This concept of the judicial function reaches its apogee in the doctrine, if that is what it maybe called, that even the meaning of the Constitution itself may be changed by the Supreme Court if necessary to achieve "justice" or "equality." While the power of the Court to clarify parts of the Constitution in the first instance cannot be doubted, it is no corol­lary that the Court may, at its pleasure, keep changing such meaning. The Constitution specif­ically provides for its own amend­ment with procedures that com­pletely exclude the Supreme Court.

Some contemporary pseudo-scholars of the law would have us believe that judicial activism is a proper function of courts, entirely consistent with the historical de­velopment of law. This is just not true.

Will of the Law

Let us consider what some of the leading legal minds of the past, men whom proponents of activism claim as philosophical antecedents, have thought about the question. John Marshall, our greatest Chief Justice, declared bluntly in a land­mark case: "Judicial power is never exercised for the purpose of giving effect to the will of the judge; always for the purpose of giving effect to the will of the legislature; or in other words, to the will of the law." Charles Evans Hughes, usually ranked second only to Marshall among Chief Justices, is often cited as an au­thority for the notion that the Supreme Court can change the meaning of the Constitution. This is based on a fragment from an extemporaneous speech in 1907  — "the Constitution is what the judges say it is." Mr. Hughes an­grily denied having meant any such thing, but the out-of-context words plagued him for the rest of his life and to this day are quoted in textbooks and by professors to justify a concept he abhorred.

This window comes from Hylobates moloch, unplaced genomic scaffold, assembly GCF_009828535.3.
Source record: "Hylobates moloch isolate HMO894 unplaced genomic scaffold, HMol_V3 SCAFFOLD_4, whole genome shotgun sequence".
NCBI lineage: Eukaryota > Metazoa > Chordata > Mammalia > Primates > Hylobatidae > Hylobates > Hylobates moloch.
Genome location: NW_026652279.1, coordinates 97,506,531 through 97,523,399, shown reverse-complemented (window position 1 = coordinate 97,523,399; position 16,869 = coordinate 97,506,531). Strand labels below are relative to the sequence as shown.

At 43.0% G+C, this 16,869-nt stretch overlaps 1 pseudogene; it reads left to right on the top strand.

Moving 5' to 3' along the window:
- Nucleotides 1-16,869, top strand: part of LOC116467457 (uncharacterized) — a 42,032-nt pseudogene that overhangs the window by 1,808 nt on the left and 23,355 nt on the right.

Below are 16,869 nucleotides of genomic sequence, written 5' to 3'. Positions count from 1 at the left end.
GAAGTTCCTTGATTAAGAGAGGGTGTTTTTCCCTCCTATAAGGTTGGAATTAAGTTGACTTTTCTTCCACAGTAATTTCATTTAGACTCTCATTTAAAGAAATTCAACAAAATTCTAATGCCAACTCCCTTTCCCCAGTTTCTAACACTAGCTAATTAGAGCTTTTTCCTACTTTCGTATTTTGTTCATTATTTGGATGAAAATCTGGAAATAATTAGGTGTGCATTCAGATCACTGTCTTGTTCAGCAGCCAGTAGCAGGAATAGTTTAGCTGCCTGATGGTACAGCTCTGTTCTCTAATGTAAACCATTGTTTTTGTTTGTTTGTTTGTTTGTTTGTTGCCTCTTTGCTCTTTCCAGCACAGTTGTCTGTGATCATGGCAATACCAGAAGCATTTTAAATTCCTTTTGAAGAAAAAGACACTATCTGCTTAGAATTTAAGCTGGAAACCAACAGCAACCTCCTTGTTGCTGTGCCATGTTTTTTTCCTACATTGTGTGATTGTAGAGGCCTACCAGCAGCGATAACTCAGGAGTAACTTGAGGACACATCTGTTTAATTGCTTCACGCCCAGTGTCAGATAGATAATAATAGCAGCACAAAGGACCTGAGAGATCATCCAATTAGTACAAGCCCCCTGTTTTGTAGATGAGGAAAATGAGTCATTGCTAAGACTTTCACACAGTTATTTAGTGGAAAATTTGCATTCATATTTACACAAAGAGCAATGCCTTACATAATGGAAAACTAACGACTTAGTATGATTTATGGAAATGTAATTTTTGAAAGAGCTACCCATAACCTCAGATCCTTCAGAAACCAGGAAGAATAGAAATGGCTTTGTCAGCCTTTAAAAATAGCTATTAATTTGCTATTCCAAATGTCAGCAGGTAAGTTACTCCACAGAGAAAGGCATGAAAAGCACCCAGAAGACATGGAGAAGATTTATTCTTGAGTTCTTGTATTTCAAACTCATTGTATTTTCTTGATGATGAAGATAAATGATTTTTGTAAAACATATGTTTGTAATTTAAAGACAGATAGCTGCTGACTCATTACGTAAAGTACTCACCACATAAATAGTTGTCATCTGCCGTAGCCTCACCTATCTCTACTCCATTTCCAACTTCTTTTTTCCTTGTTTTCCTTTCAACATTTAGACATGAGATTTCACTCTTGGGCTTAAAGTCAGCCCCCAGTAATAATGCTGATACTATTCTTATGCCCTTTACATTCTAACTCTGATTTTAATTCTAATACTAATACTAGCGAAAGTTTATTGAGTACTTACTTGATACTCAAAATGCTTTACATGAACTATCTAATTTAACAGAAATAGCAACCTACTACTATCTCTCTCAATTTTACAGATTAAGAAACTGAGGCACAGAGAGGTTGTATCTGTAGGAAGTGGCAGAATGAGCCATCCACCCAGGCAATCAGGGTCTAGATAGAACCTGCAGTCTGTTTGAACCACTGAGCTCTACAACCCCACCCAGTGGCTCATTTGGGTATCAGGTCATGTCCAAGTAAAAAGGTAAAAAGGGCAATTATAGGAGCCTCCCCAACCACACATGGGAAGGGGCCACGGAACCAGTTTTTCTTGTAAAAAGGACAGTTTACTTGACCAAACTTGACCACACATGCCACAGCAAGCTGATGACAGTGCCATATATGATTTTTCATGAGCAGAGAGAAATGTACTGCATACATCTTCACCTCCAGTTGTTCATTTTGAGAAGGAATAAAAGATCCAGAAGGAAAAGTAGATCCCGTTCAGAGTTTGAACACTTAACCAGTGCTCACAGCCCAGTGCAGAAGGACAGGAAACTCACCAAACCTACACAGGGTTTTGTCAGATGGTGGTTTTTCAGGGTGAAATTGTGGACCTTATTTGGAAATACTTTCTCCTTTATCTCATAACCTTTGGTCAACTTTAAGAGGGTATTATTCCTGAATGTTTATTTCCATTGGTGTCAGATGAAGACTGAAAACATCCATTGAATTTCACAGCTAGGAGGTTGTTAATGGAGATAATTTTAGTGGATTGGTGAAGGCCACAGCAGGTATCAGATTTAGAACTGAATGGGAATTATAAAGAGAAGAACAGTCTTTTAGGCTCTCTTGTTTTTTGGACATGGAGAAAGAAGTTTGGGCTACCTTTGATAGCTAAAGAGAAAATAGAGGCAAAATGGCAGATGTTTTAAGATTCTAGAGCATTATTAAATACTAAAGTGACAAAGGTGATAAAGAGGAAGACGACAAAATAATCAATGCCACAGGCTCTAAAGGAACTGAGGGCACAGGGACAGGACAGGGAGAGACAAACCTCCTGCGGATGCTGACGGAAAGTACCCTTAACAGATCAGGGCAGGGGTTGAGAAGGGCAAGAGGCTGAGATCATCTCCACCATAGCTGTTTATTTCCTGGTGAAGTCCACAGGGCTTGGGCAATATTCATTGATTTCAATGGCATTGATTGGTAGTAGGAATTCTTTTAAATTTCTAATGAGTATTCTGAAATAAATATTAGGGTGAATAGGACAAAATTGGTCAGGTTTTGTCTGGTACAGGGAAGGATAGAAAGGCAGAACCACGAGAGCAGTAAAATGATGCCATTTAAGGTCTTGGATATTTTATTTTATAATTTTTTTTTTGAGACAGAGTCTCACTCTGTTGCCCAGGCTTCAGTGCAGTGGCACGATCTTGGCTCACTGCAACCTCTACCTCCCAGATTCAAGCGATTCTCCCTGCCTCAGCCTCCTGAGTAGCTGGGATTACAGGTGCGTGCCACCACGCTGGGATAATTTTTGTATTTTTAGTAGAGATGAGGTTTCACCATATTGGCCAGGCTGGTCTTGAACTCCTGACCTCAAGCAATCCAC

Oliver Wendell Holmes, a most influential legal scholar and for 30 years a Supreme Court Justice, maintained that judges should keep their own social and eco­nomic views out of decision-mak­ing. Benjamin N. Cardozo, Mr. Holmes’ disciple and successor on the Court, set forth in painstaking detail the historical and philo­sophical criteria to be employed by judges in reaching decisions. A liberal like Justice Holmes, he did not believe that the law must be static and never change.